And don’t yet look up ‘naturalness’ on Wikipedia because, for once, here is something so simple, so elegant, that it is precisely what its name implies. Naturalness is the idea that, for example, the Higgs boson is so lightweight because something out there is keeping it from being heavy. Naturalness is the idea that, in a given setting, the forces of nature all act in equal measure. Naturalness is the idea that causes seem natural, and logically plausible, without having to be fine-tuned in order to explain their effects. In other words, Susy, through its naturalness, makes possible a domesticated world, one without sudden, unexpected deviations from what common sense (a sophisticated one, anyway) would dictate.

To understand how it works, let us revisit the basics. Our observable universe plays host to two kinds of fundamental particles, which are packets of some well-defined amount of energy. The fermions, named for Enrico Fermi, are the matter particles. Things are made of them. The bosons, named for Satyendra Bose, are the force particles. Things interact with each other by using them as messengers. The Standard Model tells us how bosons and fermions will behave in a variety of situations.

However, the Model has no answers for why bosons and fermions weigh as much as they do, or come in as many varieties as they do. These are deeper questions that go beyond simply what we can observe. These are questions whose answers demand that we interpret what we know, that we explore the wisdom of nature that underlies our knowledge of it. To know this why, physicists investigated phenomena that lie beyond the Standard Model’s jurisdiction.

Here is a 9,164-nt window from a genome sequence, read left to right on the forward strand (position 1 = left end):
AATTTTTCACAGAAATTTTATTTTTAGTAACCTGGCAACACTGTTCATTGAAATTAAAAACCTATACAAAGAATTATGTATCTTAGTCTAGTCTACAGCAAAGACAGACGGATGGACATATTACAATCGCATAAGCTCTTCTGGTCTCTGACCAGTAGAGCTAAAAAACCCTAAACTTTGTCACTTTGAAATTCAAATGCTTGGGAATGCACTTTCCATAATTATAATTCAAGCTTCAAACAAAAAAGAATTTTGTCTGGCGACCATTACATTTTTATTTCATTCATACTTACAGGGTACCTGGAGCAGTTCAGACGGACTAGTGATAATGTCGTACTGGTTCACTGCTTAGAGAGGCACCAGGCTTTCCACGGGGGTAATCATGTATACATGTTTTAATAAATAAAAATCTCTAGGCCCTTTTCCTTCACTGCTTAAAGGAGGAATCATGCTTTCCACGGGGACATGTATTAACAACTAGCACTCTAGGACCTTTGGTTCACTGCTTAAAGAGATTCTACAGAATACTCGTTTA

The search

One such place is actually nothingness, i.e. the quantum vacuum of deep space, where particles called virtual particles continuously wink in and out of existence. But even with their brief life-spans, they play a significant role in mediating the interactions between different particles. You will remember having studied in class IX that like charges repel each other. What you probably weren’t told is that the repulsive force between them is mediated by the exchange of virtual photons.

Curiously, these “virtual interactions” don’t proliferate haphazardly. Virtual particles don’t continuously “talk” to the electron or clump around the Higgs boson. If this happened, mass would accrue at a point out of thin air, and black holes would be popping up all around us. Why this doesn’t happen, physicists think, is because of Susy, whose invisible hand could be staying chaos from dominating our universe.

The way it does this is by invoking quantum mechanics, and conceiving that there is another dimension called superspace. In superspace, the bosons and fermions in the dimensions familiar to us behave differently, the laws conceived such that they restrict the random formation of black holes, for starters. In the May 2014 issue of Scientific American, Joseph Lykken and Maria Spiropulu describe how things work in superspace:

“If you are a boson, taking one step in [superspace] turns you into a fermion; if you are a fermion, one step in [superspace] turns you into a boson. Furthermore, if you take one step in [superspace] and then step back again, you will find that you have also moved in ordinary space or time by some minimum amount. Thus, motion in [superspace] is tied up, in a complicated way, with ordinary motion.”

The presence of this dimension implies that all bosons and fermions have a corresponding particle called a superpartner particle. For each boson, there is a superpartner fermion called a bosino; for each fermion, there is a superpartner boson called a sfermion (why the confusing titles, though?).